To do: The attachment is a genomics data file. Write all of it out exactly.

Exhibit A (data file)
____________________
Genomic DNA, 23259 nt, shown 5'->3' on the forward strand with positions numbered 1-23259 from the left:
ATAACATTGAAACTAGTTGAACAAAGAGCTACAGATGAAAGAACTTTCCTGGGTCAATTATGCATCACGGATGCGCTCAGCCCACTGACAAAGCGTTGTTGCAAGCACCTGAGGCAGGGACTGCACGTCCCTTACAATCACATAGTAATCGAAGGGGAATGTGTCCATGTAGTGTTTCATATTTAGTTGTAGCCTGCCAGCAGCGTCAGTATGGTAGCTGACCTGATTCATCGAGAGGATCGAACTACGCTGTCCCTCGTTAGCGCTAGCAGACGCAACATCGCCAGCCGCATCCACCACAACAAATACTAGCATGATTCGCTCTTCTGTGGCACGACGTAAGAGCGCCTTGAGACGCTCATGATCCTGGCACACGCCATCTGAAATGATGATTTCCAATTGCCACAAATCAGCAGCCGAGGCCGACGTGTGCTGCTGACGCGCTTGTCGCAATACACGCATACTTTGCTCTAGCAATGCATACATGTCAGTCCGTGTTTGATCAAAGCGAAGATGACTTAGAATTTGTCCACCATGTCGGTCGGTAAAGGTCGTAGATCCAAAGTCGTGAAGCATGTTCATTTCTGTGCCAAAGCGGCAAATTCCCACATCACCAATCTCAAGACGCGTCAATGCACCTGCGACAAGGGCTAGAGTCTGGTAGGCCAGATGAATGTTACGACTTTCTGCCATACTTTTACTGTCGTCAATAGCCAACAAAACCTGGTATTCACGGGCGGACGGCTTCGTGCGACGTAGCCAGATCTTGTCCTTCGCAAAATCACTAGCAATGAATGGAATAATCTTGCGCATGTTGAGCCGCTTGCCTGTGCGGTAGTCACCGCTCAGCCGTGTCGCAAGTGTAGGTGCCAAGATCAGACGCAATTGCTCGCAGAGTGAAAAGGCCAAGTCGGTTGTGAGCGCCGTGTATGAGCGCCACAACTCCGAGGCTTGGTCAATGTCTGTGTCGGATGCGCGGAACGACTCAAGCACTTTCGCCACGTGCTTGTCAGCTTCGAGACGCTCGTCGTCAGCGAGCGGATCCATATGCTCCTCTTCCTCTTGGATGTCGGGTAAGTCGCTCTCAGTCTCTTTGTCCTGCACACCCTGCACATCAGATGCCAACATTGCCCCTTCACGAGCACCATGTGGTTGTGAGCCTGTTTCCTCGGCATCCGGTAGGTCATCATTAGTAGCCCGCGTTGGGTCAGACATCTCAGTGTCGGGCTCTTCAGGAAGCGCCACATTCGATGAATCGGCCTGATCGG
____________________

Genomic DNA, 23259 nt, shown 5'->3' on the forward strand with positions numbered 1-23259 from the left:
ATAACATTGAAACTAGTTGAACAAAGAGCTACAGATGAAAGAACTTTCCTGGGTCAATTATGCATCACGGATGCGCTCAGCCCACTGACAAAGCGTTGTTGCAAGCACCTGAGGCAGGGACTGCACGTCCCTTACAATCACATAGTAATCGAAGGGGAATGTGTCCATGTAGTGTTTCATATTTAGTTGTAGCCTGCCAGCAGCGTCAGTATGGTAGCTGACCTGATTCATCGAGAGGATCGAACTACGCTGTCCCTCGTTAGCGCTAGCAGACGCAACATCGCCAGCCGCATCCACCACAACAAATACTAGCATGATTCGCTCTTCTGTGGCACGACGTAAGAGCGCCTTGAGACGCTCATGATCCTGGCACACGCCATCTGAAATGATGATTTCCAATTGCCACAAATCAGCAGCCGAGGCCGACGTGTGCTGCTGACGCGCTTGTCGCAATACACGCATACTTTGCTCTAGCAATGCATACATGTCAGTCCGTGTTTGATCAAAGCGAAGATGACTTAGAATTTGTCCACCATGTCGGTCGGTAAAGGTCGTAGATCCAAAGTCGTGAAGCATGTTCATTTCTGTGCCAAAGCGGCAAATTCCCACATCACCAATCTCAAGACGCGTCAATGCACCTGCGACAAGGGCTAGAGTCTGGTAGGCCAGATGAATGTTACGACTTTCTGCCATACTTTTACTGTCGTCAATAGCCAACAAAACCTGGTATTCACGGGCGGACGGCTTCGTGCGACGTAGCCAGATCTTGTCCTTCGCAAAATCACTAGCAATGAATGGAATAATCTTGCGCATGTTGAGCCGCTTGCCTGTGCGGTAGTCACCGCTCAGCCGTGTCGCAAGTGTAGGTGCCAAGATCAGACGCAATTGCTCGCAGAGTGAAAAGGCCAAGTCGGTTGTGAGCGCCGTGTATGAGCGCCACAACTCCGAGGCTTGGTCAATGTCTGTGTCGGATGCGCGGAACGACTCAAGCACTTTCGCCACGTGCTTGTCAGCTTCGAGACGCTCGTCGTCAGCGAGCGGATCCATATGCTCCTCTTCCTCTTGGATGTCGGGTAAGTCGCTCTCAGTCTCTTTGTCCTGCACACCCTGCACATCAGATGCCAACATTGCCCCTTCACGAGCACCATGTGGTTGTGAGCCTGTTTCCTCGGCATCCGGTAGGTCATCATTAGTAGCCCGCGTTGGGTCAGACATCTCAGTGTCGGGCTCTTCAGGAAGCGCCACATTCGATGAATCGGCCTGATCGG